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Henri, Robert(hĕn`rī), 1865–1929, American painter and teacher, b. Cincinnati as Robert Henry Cozad. He studied at the Pennsylvania Academy of the Fine Arts. In 1888 he went to Paris, where he worked at Julian's and the Beaux-Arts until, dissatisfied with the schools, he set up his own studio. In 1891 he returned to Philadelphia. As a member of the group of artists known as the EightEight, the,
group of American artists in New York City, formed in 1908 to exhibit paintings. They were men of widely different tendencies, held together mainly by their common opposition to academism.
..... Click the link for more information. , he participated in the rebellion against academic art. Henri became one of the foremost American art teachers. First in Philadelphia, then at the Chase School in New York City, at his own school (1909–12), and at the Art Students League he inspired his students with his dynamic concept of art. Opposed to the formalization of style, he viewed art as a medium to express life and especially humanity. Among his pupils were George BellowsBellows, George Wesley,
1882–1925, American painter, draftsman, and lithographer, b. Columbus, Ohio. The son of an engineer, architect, and builder, he left Ohio State Univ. in his senior year to study painting under Robert Henri in New York City.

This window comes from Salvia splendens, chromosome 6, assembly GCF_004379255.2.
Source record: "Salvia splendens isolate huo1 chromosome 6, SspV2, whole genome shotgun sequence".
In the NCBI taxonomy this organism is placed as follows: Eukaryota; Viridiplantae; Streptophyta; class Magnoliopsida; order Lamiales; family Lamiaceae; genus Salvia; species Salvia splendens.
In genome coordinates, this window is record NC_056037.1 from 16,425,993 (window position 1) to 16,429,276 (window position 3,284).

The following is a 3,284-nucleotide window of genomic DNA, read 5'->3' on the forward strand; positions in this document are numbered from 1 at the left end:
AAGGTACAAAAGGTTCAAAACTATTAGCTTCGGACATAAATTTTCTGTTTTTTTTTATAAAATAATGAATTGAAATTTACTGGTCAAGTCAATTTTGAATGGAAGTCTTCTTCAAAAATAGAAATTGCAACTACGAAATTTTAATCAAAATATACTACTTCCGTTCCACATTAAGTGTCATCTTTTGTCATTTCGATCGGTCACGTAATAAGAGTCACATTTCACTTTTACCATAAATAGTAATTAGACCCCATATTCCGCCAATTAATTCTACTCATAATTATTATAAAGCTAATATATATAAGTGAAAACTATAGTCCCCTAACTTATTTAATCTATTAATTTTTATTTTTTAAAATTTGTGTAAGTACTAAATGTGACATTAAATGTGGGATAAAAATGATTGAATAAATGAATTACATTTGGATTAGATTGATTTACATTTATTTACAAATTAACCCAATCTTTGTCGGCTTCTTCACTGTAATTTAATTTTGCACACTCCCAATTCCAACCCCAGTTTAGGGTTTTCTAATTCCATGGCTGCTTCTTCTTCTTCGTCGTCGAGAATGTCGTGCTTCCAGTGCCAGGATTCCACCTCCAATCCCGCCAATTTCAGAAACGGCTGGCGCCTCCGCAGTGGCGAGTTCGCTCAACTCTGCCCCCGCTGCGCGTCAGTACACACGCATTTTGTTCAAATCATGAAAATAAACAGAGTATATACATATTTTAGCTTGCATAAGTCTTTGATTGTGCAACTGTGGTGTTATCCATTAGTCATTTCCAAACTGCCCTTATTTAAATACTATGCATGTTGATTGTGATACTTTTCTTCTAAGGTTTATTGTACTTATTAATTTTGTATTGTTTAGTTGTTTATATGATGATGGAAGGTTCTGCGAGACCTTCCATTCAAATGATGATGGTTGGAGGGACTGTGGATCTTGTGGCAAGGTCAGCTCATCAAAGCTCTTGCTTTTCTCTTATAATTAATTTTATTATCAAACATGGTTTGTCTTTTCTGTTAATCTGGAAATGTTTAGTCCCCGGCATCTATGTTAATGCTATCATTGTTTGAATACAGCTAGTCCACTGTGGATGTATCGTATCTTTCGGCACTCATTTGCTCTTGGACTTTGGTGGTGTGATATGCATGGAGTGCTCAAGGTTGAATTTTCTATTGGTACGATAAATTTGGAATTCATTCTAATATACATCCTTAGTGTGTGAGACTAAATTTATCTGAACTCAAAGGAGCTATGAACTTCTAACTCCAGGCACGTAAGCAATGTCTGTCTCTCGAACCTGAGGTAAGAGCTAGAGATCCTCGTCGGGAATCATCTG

..... Click the link for more information. , Rockwell KentKent, Rockwell,
1882–1971, American painter, muralist, wood engraver, lithographer, book and magazine illustrator, and writer, b. Tarrytown, N.Y. Kent studied with William Merritt Chase and Robert Henri.
..... Click the link for more information. , and Edward HopperHopper, Edward,
1882–1967, American painter and engraver, b. Nyack, N.Y., studied in New York City with Robert Henri. Hopper lived in France for a year but was little influenced by the artistic currents there.
..... Click the link for more information. . In his own work, Henri excelled in dramatic portraits. Characteristic are his Spanish Gypsy (Metropolitan Mus.); Young Woman in Black, Himself, and Herself (Art Inst., Chicago); and Girl with a Fan (Pennsylvania Acad. of the Fine Arts).
See his Art Spirit (1960); study by W. I. Homer (1969).
Born June 25, 1865, in Cincinnati; died July 12, 1929, in New York. American painter and graphic artist.
Henri studied in Philadelphia at the Pennsylvania Academy of the Fine Arts (1885–88) and in Paris at the Julian Academy and the Ecole des Beaux Arts (1888–90). He worked in Philadelphia (1891–95), various European cities (1895–99), and New York. He was the leader of the group known as the Eight, or the ashcan school, and the founder of 20th-century American realism. He was the teacher of the ashcan school’s principal representatives. Henri contributed to American socialist magazines. His portraits, for example, Laughing Child (1907, Whitney Museum, New York) and The Masquerade Dress: Portrait of Mrs. Robert Henri (1911, Metropolitan Museum of Art, New York), are noted for their restrained expressiveness, warm attitude toward people, and democratic spirit.